Chignecto National Wildlife Area
Chignecto National Wildlife Area is open to the public for day-use only. While most trails will be opened from June 1st, some trails and visitor facilities may remain closed until such time that they can be safely re-opened.
Please respect social distancing measures. Respect the environment and leave no trace.
Remember, you are responsible for your own safety.
We hope to provide visitors with additional access to services and facilities in the near future as conditions allow, and subject to the direction from federal and provincial health authorities.
For more information, please consult our Q&A page.
Various marsh birds such as Sora and Virginia Rail are common and some of the highest nesting densities of Pied-billed Grebe in North America have been recorded here. A total of 228 bird species have been recorded within the NWA in recent years, and more than 100 species breed within the protected area. In addition, a Sugar Maple Tree, with a circumference of over 4 meters, can be found on the NWA and has been estimated to be over 250 years old.
A large portion of the sanctuary's wetlands has been improved for wildlife by Ducks Unlimited Canada through the construction of dykes and control structures. The Amherst Point section consists of 412 ha which has both NWA and Migratory Bird Sanctuary (MBS) status leaving 20 ha that has MBS status only.
Chignecto NWA further provides habitat for a wide variety of mammals including the Masked Shrew, Northern Flying Squirrel, Star-nosed Mole, Red Fox, Snowshoe Hare and Woodchuck among others. More information on Chignecto NWA is provided in the summary table below.
Planning your visit
A small network of trails provides access to the Chignecto NWA where you can enjoy hiking and wildlife observation as well as some lovely photographic opportunities.
Note: Hunting is not permitted within the Chignecto NWA, however trapping is allowed subject to provincial regulations.
Public facilities: parking lot and walking trails
Access to Chignecto NWA is permitted in accordance with the conservation objectives of the NWA management plan. Public notices listing the authorized activities within the wildlife area are posted at access points.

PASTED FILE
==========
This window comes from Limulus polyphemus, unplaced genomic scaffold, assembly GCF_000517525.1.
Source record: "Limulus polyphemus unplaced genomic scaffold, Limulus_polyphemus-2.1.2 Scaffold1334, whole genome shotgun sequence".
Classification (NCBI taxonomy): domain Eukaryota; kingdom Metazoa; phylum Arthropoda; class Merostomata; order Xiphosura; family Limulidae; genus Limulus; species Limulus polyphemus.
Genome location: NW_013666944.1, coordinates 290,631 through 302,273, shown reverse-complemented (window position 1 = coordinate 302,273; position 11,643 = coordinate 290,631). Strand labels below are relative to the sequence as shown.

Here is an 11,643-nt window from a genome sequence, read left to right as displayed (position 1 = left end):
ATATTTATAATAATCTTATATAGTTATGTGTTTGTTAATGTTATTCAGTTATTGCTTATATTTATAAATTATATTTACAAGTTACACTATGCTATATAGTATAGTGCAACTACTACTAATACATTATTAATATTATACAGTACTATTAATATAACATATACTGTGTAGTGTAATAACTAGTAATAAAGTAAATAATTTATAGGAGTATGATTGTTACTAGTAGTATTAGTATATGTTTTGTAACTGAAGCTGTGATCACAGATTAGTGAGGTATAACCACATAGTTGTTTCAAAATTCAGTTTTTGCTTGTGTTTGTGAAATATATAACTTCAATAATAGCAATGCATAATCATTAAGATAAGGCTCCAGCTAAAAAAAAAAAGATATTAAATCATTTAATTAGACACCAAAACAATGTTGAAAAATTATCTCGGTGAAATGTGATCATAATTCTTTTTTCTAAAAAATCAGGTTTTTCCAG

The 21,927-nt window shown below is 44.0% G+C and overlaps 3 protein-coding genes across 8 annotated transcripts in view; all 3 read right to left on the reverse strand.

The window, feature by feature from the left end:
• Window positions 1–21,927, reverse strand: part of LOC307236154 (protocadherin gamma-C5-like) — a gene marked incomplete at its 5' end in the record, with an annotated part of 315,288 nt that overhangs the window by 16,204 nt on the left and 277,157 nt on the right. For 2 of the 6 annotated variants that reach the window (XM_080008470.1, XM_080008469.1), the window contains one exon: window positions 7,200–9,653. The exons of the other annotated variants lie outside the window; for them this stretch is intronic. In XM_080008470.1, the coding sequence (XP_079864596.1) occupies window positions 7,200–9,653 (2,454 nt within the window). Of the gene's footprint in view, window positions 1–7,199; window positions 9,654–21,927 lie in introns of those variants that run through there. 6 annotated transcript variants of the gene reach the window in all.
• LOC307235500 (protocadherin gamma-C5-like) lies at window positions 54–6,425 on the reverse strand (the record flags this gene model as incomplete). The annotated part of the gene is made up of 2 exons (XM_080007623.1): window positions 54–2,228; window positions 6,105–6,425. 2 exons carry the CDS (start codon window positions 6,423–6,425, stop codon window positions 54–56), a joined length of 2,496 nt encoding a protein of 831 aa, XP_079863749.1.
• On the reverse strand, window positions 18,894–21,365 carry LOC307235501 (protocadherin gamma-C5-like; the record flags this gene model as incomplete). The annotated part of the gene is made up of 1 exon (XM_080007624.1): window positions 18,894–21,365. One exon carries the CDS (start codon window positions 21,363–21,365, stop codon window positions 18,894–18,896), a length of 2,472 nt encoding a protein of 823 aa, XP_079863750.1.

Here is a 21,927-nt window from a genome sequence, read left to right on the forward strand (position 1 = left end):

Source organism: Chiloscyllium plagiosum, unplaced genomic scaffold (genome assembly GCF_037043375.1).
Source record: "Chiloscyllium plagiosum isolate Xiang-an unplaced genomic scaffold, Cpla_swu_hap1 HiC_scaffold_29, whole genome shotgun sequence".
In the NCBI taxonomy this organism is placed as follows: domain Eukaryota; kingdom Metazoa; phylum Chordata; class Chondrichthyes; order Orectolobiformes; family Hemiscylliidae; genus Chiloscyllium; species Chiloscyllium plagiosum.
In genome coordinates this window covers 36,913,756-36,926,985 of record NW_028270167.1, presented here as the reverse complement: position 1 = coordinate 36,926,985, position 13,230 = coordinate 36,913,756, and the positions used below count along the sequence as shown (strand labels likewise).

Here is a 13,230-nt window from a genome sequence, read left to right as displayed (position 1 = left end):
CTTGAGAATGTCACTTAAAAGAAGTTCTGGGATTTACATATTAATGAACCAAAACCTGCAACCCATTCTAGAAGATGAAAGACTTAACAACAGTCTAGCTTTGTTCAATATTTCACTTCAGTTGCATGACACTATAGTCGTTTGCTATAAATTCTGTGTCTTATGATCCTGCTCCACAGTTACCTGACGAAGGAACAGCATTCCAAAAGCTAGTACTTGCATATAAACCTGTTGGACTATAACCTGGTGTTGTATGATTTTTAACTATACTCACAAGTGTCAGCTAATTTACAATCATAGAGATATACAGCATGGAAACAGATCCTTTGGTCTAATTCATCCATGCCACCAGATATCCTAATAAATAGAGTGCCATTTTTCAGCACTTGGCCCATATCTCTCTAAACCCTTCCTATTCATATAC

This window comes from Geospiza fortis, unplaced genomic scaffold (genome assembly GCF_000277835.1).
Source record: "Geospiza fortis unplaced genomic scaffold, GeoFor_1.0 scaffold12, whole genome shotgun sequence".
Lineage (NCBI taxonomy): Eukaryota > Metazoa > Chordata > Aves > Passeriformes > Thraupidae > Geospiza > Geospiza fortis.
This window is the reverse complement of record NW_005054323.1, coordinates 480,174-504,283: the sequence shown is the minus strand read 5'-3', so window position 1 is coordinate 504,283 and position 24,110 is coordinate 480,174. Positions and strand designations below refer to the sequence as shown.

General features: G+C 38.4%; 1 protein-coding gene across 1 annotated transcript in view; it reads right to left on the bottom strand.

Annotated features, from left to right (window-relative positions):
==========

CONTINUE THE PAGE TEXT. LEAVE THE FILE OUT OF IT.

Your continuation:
For more information on what is permitted in NWAs, consult the NWA Management and Activities page.
From the town of Amherst, Nova Scotia take Southampton Road south-east until the road turns south-west (this is part of the Bay of Fundy Eco-Tour route). A small parking lot can be accessed on the north side of Southampton Road.
GPS: 45.783421, -64.259447.
More information on access and permitting for Chignecto NWA, can be obtained by contacting the Environment and Climate Change Canada regional office.
Map of the area
Map showing the area directly southwest of the city of Amherst in Nova Scotia. The boundaries of the Chignecto and the John Lusby Marsh National Wildlife Areas and also the ones of the Amherst Point Migratory Bird Sanctuary are indicated. The John Lusby Marsh National Wildlife Area is mainly located in intertidal and permanent water with some small portions of land located on the western shore of the Cumberland Basin. The Chignecto National Wildlife Area and the Amherst Point Migratory Bird Sanctuary overlap fully. This protected area is located between Amherst Point, the city of Amherst and Nappan and contains several small bodies of water. The scale on the map is in kilometers. Permanent water, intertidal zones, roads and highways are all indicated on the map. A small, inset national map situates the National Wildlife Area in Canada.
This map is for illustrative purposes only and should not be used to define legal boundaries. Chignecto NWA can also be viewed using Google Maps. Please note that the Google map is a complementary source of information and does not represent the official map or site name.
|Protected Area designation||NWA|
|Latitude/longitude||45°48' North / 64°16' West|
|Reason for creation of protected area||To provide a habitat for a wide variety of bird species including rare species such as Commmon Nighthawk, Canada Warbler, Chimney Swift, Least Bittern, Short-eared Owl, Barn Swallow and Bobolink.|
|Date created (Gazetted)||1978 - 1980 - Legal description|
|International Union for Conservation of Nature (IUCN) Management Category||VI - Habitat/Species Management Area|
|Keystone or flagship species||Osprey, Ring-necked Duck , Pied-billed Grebe.|
|Main habitat type||Cattail Marsh and Bog (27%), Controlled Water-level Impoundments (27%), Open Water Lakes (6%), Mixed Forest (27%), Open Upland Fields (27%).|
|Listed Species under the Species at Risk Act (SARA)||None recorded|
|Invasive species||Norway Maple and thickets of Buckthorn|
|Additional links||Birds: Mallard, Black Duck, Northern Pintail, Gadwall, Wood Duck, Redhead, Ruddy Duck, Sora, and Virginia Rail.|
|Main threats and challenges||Increased public use and encroachment of housing around the periphery.|
|Management Agency||Environment and Climate Change Canada (Canadian Wildlife Service)|
|Public access and usage||Walking trails are maintained within the NWA and can be accessed from the parking lot at Amherst Point. No other facilities are on site.|
Note: If there is a discrepancy between the information presented on this web page and any notice posted at the NWA site, the notice prevails as it is the legal instrument authorizing the activity.
Environment and Climate Change Canada - Atlantic Region
Canadian Wildlife Service
Landscape Conservation Unit
17 Waterfowl Lane
Sackville, New Brunswick E4L 4N1
Toll-free: 1-800-668-6767 (in Canada only)
Report a problem or mistake on this page
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